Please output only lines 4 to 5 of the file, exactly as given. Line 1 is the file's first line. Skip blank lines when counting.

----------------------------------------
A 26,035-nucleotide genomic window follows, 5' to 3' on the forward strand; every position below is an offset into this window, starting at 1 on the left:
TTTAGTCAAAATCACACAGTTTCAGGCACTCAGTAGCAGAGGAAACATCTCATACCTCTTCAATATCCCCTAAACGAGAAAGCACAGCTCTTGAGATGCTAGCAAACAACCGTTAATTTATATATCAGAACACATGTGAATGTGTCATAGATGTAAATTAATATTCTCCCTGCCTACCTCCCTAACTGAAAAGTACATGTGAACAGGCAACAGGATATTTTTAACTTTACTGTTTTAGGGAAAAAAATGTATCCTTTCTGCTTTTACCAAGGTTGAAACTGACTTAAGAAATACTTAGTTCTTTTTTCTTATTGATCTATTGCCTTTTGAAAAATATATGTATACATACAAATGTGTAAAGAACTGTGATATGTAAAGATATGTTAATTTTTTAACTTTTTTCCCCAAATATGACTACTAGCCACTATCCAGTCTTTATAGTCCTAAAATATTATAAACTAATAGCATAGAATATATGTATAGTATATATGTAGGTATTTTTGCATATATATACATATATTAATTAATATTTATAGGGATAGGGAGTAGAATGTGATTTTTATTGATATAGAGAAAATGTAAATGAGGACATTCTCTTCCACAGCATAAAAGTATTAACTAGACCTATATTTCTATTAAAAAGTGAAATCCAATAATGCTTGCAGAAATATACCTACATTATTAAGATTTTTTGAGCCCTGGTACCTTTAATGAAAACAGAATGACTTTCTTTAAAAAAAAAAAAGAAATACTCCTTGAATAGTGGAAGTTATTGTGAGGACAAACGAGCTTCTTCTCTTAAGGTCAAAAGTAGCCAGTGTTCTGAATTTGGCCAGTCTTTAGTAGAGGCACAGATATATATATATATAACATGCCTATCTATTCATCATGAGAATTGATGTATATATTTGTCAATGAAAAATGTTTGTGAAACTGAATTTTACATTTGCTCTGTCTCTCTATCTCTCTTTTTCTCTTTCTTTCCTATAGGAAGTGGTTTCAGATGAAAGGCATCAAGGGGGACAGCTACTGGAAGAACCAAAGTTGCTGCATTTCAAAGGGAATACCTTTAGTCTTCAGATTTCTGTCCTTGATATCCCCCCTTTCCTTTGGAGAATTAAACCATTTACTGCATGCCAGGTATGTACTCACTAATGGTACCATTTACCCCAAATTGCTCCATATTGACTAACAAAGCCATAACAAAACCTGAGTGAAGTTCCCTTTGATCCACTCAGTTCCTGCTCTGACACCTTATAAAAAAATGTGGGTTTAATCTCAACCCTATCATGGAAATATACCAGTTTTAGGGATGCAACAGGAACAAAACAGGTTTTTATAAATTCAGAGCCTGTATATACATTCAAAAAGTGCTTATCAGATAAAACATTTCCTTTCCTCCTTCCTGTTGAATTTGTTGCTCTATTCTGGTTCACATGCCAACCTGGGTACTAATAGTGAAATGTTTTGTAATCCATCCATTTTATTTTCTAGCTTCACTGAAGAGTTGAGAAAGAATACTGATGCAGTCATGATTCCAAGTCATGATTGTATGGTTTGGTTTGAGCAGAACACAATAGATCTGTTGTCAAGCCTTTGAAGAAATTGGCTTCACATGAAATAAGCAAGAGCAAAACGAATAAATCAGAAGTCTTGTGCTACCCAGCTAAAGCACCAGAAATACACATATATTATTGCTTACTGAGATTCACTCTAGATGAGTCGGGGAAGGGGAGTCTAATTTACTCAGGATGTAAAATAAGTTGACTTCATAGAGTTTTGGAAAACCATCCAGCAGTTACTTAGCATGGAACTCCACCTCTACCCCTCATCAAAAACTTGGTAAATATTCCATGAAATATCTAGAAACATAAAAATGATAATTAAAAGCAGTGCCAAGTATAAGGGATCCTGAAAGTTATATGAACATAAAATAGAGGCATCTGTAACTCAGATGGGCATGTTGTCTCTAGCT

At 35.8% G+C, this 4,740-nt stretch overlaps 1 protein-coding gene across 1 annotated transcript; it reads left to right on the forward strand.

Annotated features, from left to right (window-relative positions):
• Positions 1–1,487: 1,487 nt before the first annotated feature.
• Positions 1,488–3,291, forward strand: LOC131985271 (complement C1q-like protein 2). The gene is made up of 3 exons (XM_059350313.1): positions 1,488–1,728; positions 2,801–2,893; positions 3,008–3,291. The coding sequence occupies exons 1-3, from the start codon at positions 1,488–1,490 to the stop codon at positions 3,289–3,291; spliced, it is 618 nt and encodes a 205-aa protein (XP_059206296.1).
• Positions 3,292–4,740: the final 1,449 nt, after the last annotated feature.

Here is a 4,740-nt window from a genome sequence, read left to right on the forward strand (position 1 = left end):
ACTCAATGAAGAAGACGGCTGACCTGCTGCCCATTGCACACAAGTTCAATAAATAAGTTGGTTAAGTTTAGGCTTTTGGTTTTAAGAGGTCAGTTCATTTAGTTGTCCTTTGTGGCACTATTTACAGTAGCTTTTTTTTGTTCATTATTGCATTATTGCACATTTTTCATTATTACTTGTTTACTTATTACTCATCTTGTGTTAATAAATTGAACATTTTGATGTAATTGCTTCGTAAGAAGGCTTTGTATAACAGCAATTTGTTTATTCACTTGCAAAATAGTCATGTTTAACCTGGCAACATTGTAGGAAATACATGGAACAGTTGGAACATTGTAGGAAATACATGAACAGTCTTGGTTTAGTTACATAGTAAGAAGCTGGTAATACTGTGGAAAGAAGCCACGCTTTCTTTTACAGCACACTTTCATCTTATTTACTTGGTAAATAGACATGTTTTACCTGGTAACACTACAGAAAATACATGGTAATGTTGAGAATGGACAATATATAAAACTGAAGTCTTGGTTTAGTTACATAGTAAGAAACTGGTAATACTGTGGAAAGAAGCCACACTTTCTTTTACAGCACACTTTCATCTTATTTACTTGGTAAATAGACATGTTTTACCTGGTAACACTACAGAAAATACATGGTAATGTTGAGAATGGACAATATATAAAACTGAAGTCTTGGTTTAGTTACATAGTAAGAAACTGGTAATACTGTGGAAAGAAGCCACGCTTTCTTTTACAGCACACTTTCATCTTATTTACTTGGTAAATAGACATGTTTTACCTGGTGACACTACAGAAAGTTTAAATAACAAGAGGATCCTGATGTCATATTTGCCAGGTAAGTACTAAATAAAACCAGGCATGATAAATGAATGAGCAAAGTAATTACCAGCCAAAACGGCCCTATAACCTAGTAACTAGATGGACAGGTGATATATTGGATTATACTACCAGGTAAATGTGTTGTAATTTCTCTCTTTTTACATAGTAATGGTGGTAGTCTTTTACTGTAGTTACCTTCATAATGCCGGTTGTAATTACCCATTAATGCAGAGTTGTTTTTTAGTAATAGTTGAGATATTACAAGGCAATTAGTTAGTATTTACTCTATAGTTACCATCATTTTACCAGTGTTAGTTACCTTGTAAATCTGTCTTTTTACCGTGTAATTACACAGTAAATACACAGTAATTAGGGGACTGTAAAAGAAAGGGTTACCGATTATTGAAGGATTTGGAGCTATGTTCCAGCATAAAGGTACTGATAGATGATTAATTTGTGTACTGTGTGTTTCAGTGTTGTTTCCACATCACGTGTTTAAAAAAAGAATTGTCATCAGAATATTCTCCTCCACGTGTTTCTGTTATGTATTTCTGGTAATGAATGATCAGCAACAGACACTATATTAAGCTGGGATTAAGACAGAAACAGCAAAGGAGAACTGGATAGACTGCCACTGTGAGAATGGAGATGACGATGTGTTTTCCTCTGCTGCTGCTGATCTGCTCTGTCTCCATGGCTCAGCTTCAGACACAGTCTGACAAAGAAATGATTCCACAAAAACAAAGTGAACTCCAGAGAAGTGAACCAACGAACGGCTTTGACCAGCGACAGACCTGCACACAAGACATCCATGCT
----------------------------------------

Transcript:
Annotated features, from left to right (window-relative positions):
• Positions 1–1,487: 1,487 nt before the first annotated feature.